APAC consumers are spending more of their media time on mobile — and the fraudsters are in hot pursuit.
According to the latest data from We Are Social, there are 4.3 billion mobile connections in APAC. That is a staggering 102% penetration rate when measured against the region’s population of 4.2 billion, and an increase of 8% from the previous year. Notably, there is still plenty of room to grow, as active mobile social users account for just over 1.7 billion, reflecting a penetration rate of 41%. Globally, more than 200 million people got their first mobile device in 2017, and two-thirds of the world’s 7.6 billion inhabitants now have a mobile phone.
Inevitably, the advertising dollar is following suit. Mobile advertising will contribute 30.5% of worldwide ad spend by 2020, up from 19.2% in 2017. The APAC region, in particular, is set to account for 43% of all new global ad spend dollars by the end of that period. But the mobile app advertising market isn’t immune to growing pains. And one of the biggest concerns centres around fraud.
In recent months, we have seen in the broader digital advertising space the benefits delivered by the Interactive Advertising Bureau’s (IAB) ads.txt project. Ads.txt stands for Authorized Digital Sellers and is a simple, flexible, and secure method that publishers and distributors can use to publicly declare the companies they authorise to sell their digital inventory. This public record has undoubtedly helped create greater transparency, boosted publisher control of their inventory, slashed the opportunities for counterfeiting, and enhanced brand confidence. But one significant gap in ads.txt has lingered: the lack of coverage for mobile apps.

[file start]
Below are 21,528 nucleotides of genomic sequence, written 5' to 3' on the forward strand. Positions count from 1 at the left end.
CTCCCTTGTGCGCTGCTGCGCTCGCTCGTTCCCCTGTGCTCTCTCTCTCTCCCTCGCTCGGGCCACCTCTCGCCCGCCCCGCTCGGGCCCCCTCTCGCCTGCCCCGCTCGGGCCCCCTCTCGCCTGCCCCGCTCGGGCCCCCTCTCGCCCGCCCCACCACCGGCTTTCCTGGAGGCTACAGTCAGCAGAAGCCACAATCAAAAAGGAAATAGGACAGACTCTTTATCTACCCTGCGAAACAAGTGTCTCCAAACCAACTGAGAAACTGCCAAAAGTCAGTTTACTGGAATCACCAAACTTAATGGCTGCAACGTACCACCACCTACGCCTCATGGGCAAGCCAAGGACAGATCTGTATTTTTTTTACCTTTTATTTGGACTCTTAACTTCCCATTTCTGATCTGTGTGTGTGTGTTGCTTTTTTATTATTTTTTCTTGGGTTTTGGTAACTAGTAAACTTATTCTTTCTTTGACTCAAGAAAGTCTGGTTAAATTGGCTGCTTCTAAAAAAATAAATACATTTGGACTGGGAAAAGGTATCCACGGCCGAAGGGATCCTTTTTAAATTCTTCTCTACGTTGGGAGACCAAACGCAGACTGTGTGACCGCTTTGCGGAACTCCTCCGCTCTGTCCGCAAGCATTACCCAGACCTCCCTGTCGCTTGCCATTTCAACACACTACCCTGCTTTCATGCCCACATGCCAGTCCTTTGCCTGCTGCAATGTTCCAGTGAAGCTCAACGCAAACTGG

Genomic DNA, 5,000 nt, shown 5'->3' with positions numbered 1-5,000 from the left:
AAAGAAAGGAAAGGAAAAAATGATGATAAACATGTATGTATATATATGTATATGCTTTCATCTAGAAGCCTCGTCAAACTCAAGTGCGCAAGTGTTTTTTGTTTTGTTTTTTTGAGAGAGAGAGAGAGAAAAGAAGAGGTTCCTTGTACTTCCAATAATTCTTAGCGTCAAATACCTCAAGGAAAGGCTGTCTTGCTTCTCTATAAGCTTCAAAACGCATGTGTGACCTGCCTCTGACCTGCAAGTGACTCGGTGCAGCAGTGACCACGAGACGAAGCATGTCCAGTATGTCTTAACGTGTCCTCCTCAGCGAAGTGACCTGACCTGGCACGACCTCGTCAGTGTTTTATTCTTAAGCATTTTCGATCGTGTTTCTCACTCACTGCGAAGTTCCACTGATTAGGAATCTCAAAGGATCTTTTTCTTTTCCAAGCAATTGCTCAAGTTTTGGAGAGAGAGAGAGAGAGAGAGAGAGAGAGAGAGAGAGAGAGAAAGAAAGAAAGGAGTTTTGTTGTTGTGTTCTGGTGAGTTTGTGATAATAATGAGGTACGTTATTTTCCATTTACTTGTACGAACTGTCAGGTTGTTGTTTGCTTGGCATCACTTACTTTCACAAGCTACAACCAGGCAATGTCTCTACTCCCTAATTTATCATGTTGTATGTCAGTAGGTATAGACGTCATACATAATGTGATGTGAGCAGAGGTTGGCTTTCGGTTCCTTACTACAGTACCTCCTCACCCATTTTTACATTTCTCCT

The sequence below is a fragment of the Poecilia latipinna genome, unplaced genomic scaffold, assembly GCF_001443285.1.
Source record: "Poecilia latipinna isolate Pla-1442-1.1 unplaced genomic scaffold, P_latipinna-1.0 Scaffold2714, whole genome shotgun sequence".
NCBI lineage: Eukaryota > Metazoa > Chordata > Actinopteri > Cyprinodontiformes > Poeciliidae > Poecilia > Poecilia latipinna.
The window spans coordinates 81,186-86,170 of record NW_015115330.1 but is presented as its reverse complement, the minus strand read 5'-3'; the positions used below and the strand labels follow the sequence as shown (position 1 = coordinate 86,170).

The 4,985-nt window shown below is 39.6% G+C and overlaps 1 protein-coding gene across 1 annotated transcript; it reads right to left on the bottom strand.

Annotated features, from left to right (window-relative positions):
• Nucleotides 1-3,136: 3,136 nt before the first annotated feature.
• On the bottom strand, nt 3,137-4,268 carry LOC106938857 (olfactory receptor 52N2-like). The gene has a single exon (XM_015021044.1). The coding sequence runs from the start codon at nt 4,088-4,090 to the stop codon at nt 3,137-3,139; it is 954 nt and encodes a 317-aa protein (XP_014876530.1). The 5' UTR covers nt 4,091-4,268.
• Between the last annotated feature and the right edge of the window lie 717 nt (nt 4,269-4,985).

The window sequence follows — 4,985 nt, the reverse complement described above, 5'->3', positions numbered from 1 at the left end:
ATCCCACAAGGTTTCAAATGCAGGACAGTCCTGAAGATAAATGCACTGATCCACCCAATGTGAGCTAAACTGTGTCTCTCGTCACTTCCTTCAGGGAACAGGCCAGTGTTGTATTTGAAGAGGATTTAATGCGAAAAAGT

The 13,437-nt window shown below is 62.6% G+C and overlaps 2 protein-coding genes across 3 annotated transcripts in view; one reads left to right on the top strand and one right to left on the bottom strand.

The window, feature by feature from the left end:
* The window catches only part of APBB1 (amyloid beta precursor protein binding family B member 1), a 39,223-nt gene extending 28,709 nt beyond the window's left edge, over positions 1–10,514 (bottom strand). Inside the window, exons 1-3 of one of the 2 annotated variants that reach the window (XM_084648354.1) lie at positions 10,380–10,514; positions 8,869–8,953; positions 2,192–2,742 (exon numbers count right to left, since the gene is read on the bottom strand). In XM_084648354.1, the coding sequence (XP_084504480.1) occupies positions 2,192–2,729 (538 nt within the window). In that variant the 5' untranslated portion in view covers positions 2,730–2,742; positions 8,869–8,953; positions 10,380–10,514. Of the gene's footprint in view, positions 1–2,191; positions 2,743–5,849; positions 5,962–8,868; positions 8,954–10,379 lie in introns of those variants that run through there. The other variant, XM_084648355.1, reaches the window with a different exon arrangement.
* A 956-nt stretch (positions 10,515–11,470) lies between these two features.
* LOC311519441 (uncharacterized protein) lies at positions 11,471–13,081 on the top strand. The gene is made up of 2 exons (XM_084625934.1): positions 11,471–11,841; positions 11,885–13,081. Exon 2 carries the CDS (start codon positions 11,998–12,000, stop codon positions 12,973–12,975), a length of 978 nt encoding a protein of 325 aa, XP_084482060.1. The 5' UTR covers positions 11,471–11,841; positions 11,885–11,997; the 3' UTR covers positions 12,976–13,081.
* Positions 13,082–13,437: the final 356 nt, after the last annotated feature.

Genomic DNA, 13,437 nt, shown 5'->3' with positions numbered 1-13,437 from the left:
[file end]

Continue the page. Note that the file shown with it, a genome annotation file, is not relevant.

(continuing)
This needs plugging because, on the back of booming mobile use, in-app advertising alone is set to triple from USD$72 billion in 2016 to $201 billion in 2021, according to App Annie. And APAC, which is growing at a rate of 25% in compound annual growth rate (CAGR), is set to outpace other regions when it comes to in-app ad spend. By 2021, this will total over $77 billion — a three-fold increase from 2016.
Unfortunately, this growth has come hand-in-hand with a rise in counterfeit inventory that threatens the industry. Although many programmatic advertising platforms such as Smaato combat this with a combined approach of technology and in-house market quality teams, the industry can still go beyond these protective measures and do more to prevent mobile app inventory fraud. The IAB's much-anticipated mobile app support for ads.txt would do just that.
A consultation document released by the IAB earlier this year provided guidance on how mobile app developers would be able to use web domains to host ads.txt files and, crucially, how buyers can look for them. As IAB’s Dennis Buchheim said, ads.txt and ads.cert, which authenticate ad space by using cryptographic security technology, “offer a one-two punch in combating ad fraud, and their benefits should go a long way in protecting brands and publishers in in-app environments.”
To continue the boxing analogy, it is now vital that this new regime is rapidly adopted by app publishers to deliver a knock-out blow to the fraudsters because brands and agencies must be confident their investments are finding their way to the real contenders.
The desktop video ad space has already benefited greatly from ads.txt and mobile apps would be able to reap similar benefits if adoption is swift. A recent experiment by The Guardian, Google, and MightyHive sought to determine how much of the inventory on ad exchanges purporting to belong to The Guardian was legitimate. When The Guardian lifted ads.txt filters from ad buys, it found that an astounding 72% of video ad spend went to unauthorized programmatic platforms.
The message that sends is loud and clear: Set against the context of ever-growing mobile usage, soaring mobile app ad spending, and the desire of fraudsters to cash in, the entire industry needs to unite behind ads.txt to protect brands and their consumers.
Today’s mobile advertising world is all about transparency, and the new ads.txt specification for apps will provide crystal clear, end-to-end visibility for the entire chain. While mobile supply-side platforms are ideally positioned to lead the way in exacting this change, all of us in the industry have to buy into it in order for it to be effective and sustainable.
It is time to come together and close the app gap for good.
Alex Khan is managing director, APAC at Smaato.